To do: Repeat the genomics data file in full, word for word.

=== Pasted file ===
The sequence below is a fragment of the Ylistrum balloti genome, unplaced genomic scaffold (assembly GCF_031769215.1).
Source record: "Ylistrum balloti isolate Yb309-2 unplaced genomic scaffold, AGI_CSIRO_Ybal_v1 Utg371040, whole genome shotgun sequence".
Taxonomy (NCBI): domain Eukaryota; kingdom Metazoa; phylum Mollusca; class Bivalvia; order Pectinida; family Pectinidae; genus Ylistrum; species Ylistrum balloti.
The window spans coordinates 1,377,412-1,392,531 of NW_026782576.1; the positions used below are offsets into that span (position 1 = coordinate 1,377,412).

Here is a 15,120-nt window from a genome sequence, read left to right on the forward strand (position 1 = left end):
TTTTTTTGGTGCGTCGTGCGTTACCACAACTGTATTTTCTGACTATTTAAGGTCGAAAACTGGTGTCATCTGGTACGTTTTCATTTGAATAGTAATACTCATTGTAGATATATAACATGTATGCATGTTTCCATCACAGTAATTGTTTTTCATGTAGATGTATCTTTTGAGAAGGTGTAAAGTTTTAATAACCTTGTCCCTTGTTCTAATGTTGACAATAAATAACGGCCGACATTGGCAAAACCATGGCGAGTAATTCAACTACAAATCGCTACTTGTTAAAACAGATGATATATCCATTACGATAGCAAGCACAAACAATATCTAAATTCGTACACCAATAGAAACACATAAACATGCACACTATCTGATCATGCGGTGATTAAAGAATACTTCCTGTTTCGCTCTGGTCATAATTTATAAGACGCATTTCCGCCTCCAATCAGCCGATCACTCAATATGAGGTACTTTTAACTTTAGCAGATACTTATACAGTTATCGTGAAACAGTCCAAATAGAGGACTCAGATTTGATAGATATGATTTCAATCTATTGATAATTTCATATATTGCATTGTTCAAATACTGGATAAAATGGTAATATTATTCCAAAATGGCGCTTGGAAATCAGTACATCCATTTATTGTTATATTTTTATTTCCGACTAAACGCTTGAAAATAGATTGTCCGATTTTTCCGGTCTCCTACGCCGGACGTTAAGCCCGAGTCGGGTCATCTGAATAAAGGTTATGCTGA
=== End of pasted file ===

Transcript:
The sequence below is a fragment of the Ylistrum balloti genome, unplaced genomic scaffold (assembly GCF_031769215.1).
Source record: "Ylistrum balloti isolate Yb309-2 unplaced genomic scaffold, AGI_CSIRO_Ybal_v1 Utg371040, whole genome shotgun sequence".
Taxonomy (NCBI): domain Eukaryota; kingdom Metazoa; phylum Mollusca; class Bivalvia; order Pectinida; family Pectinidae; genus Ylistrum; species Ylistrum balloti.
The window spans coordinates 1,377,412-1,392,531 of NW_026782576.1; the positions used below are offsets into that span (position 1 = coordinate 1,377,412).

Here is a 15,120-nt window from a genome sequence, read left to right on the forward strand (position 1 = left end):
TTTTTTTGGTGCGTCGTGCGTTACCACAACTGTATTTTCTGACTATTTAAGGTCGAAAACTGGTGTCATCTGGTACGTTTTCATTTGAATAGTAATACTCATTGTAGATATATAACATGTATGCATGTTTCCATCACAGTAATTGTTTTTCATGTAGATGTATCTTTTGAGAAGGTGTAAAGTTTTAATAACCTTGTCCCTTGTTCTAATGTTGACAATAAATAACGGCCGACATTGGCAAAACCATGGCGAGTAATTCAACTACAAATCGCTACTTGTTAAAACAGATGATATATCCATTACGATAGCAAGCACAAACAATATCTAAATTCGTACACCAATAGAAACACATAAACATGCACACTATCTGATCATGCGGTGATTAAAGAATACTTCCTGTTTCGCTCTGGTCATAATTTATAAGACGCATTTCCGCCTCCAATCAGCCGATCACTCAATATGAGGTACTTTTAACTTTAGCAGATACTTATACAGTTATCGTGAAACAGTCCAAATAGAGGACTCAGATTTGATAGATATGATTTCAATCTATTGATAATTTCATATATTGCATTGTTCAAATACTGGATAAAATGGTAATATTATTCCAAAATGGCGCTTGGAAATCAGTACATCCATTTATTGTTATATTTTTATTTCCGACTAAACGCTTGAAAATAGATTGTCCGATTTTTCCGGTCTCCTACGCCGGACGTTAAGCCCGAGTCGGGTCATCTGAATAAAGGTTATGCTGA